John Doar '44 Receives 2012 Presidential Medal of Freedom
On May 29, 2012, President Barack Obama awarded the Presidential Medal of Freedom to civil rights advocate and long-time public servant John Doar, a 1944 Princeton alumnus, who played a pivotal role in ending racial segregation and securing civil rights for African Americans during the presidential administrations of John F. Kennedy and Lyndon B. Johnson.
The President Medal of Freedom is the nation’s highest civilian honor. It recognizes those individuals who have made “an especially meritorious contribution to the security of national interests of the United States, world peace or other significant public or private endeavors.” Doar was one of 13 2012 Medal of Freedom recipients.
Doar served as assistant attorney general in charge of the Civil Rights Division of the Department of Justice during the 1960s. In that capacity, he was instrumental during many major civil rights crises, including singlehandedly preventing a riot in Jackson, Mississippi in 1963 following the funeral of slain civil rights leader Medgar Evers. Doar also served as the civil rights prosecutor in the “Mississippi Burning” trial.
In introducing Doar at the White House ceremony, President Obama said:
“It was a scorching hot day in 1963, and Mississippi was on the verge of a massacre. The funeral procession for Medgar Evers had just disbanded, and a group of marchers was throwing rocks at a line of equally defiant and heavily-armed policemen. And suddenly, a white man in shirtsleeves, hands raised, walked towards the protestors and talked them into going home peacefully. And that man was John Doar. He was the face of the Justice Department in the South. He was proof that the federal government was listening. And over the years, John escorted James Meredith to the University of Mississippi. He walked alongside the Selma-to-Montgomery March. He laid the groundwork for the Civil Rights Act of 1964 and the Voting Rights Act of 1965. In the words of John Lewis, ‘He gave [civil rights workers] a reason not to give up on those in power.’ And he did it by never giving up on them. And I think it's fair to say that I might not be here had it not been for his work.”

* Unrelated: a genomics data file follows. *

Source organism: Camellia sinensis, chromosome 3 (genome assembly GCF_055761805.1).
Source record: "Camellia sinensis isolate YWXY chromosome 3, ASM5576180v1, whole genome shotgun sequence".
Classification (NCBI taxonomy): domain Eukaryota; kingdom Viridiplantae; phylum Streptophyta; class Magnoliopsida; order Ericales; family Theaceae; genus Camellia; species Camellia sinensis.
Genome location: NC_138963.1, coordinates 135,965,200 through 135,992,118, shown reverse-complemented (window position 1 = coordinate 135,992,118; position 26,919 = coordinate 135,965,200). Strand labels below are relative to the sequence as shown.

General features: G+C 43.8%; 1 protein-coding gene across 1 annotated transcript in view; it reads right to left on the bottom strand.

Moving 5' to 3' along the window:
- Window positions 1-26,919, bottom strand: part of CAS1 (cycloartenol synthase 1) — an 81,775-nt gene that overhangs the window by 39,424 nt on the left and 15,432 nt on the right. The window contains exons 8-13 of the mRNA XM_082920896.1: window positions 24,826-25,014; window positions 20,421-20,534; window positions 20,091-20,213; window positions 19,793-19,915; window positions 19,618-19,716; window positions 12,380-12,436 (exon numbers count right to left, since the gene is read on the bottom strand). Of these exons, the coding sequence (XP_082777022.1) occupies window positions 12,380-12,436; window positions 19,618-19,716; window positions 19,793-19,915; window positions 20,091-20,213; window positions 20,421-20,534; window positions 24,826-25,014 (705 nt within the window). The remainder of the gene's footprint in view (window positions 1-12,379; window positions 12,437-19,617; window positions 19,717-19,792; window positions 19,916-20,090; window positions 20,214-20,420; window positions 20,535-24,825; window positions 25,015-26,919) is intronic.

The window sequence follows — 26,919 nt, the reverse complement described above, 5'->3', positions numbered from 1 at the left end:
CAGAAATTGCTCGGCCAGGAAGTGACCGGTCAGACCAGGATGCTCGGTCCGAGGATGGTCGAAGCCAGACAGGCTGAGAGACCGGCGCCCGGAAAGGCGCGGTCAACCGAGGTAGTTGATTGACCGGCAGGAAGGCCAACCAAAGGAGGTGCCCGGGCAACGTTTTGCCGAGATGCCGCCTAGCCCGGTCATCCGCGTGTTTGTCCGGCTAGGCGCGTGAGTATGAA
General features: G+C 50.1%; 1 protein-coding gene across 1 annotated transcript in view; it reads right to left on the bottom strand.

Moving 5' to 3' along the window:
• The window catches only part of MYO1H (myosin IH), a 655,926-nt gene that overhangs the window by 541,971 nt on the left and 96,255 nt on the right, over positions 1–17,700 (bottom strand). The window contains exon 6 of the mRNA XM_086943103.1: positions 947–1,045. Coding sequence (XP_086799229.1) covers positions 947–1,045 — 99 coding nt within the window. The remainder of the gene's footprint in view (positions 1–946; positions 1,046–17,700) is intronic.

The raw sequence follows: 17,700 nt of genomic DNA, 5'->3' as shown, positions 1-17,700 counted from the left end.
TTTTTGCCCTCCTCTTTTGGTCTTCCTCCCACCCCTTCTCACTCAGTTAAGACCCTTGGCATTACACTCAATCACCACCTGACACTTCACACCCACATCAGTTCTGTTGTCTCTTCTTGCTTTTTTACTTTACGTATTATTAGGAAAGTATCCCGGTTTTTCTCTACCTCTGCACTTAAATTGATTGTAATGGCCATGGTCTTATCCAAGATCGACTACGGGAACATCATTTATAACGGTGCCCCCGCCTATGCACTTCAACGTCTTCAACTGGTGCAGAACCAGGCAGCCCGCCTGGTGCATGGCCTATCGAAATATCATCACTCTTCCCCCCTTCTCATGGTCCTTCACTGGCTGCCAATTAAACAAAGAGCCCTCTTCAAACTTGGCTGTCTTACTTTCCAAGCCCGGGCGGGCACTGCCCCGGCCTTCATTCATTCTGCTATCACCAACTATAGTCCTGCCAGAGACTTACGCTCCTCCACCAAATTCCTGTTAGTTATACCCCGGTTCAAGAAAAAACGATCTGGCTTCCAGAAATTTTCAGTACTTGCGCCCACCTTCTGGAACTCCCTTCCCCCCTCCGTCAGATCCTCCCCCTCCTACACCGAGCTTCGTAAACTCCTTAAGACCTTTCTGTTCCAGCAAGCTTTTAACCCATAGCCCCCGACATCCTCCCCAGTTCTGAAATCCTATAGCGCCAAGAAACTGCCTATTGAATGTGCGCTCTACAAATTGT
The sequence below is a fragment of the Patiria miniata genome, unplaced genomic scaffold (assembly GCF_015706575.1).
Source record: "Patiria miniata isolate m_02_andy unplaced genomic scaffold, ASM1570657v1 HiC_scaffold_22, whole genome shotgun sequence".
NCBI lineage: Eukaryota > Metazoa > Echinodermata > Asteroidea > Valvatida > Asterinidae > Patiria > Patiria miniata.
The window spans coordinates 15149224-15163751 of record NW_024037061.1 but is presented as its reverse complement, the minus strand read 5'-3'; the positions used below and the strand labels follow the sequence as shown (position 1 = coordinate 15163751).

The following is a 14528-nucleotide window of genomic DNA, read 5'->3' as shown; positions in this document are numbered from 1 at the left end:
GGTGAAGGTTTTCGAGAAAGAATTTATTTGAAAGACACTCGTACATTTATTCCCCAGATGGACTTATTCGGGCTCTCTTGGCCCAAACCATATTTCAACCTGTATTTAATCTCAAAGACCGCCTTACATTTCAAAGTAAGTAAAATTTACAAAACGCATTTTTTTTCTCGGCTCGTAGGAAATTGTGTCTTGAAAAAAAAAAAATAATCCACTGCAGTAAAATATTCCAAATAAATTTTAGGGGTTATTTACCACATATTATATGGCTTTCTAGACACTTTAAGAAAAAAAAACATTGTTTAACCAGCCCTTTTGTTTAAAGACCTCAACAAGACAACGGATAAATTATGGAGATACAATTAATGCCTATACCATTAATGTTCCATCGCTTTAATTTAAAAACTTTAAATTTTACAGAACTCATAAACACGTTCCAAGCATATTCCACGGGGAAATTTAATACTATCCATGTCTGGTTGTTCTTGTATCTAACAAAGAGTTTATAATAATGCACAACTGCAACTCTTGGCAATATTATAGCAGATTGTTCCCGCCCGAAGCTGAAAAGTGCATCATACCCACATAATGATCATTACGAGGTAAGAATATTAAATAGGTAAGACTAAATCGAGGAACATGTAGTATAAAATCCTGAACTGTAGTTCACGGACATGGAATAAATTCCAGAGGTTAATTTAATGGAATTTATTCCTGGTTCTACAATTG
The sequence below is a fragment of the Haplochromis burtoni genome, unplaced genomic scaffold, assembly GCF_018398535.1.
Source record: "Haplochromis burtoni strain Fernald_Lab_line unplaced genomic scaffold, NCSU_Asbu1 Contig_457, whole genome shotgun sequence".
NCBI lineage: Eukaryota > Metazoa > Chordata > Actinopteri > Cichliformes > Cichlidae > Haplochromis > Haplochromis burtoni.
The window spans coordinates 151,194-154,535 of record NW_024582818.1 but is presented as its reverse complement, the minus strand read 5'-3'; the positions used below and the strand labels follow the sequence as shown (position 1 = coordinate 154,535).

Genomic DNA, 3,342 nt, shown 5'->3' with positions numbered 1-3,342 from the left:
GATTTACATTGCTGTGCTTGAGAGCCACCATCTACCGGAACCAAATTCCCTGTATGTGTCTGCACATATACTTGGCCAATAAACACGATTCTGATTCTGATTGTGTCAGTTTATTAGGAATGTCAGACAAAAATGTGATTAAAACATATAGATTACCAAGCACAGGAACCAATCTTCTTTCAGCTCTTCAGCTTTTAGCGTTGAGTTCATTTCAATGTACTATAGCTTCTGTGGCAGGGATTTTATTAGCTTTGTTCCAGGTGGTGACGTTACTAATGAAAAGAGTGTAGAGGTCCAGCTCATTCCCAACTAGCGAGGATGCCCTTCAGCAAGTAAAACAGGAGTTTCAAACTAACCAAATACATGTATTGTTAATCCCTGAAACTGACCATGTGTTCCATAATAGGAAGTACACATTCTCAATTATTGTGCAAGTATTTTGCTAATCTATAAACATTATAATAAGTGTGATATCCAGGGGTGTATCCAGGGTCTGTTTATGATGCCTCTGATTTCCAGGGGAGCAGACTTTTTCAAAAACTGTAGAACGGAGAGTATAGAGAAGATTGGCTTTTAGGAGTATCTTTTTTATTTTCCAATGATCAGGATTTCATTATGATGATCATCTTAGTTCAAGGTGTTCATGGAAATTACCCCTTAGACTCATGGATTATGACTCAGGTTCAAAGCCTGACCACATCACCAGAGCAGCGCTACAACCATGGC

As the medal was placed around Doar’s neck, the following citation was read:
“John Doar. As African Americans strove for justice, John Doar led federal efforts to defend equality and enforce civil rights. Risking his life to confront the injustices around him, he prevented a violent riot, obtained convictions for the killings of civil rights activists, and stood by the first African American student at the University of Mississippi on his first day of class. During pivotal moments in the Civil Rights Movement and in the troubled times of the Watergate scandal, John Doar fought to protect the core values of liberty, equality and democracy that have made America a leader among nations.”
On March 2, 2011, Doar reunited at the Wilson School with two other civil rights advocates, the late Wilson School alum Nicholas Katzenbach ’45 and Harrison Jay Goldin ’57, for the first time since the 1960’s for a discussion titled, “John F. Kennedy and Civil Rights” Fifty Years Later.” http://wws.princeton.edu/coverstories/JFK_CivilRights_2011/
http://www.whitehouse.gov/photos-and-video/video/2012/05/29/2012-presidential-medal-freedom-ceremony (presentation of medal at 19:35)http://www.washingtonpost.com/national/obama-honors-medal-of-freedom-recipients/2012/05/30/gJQAzJTR1U_gallery.html#photo=9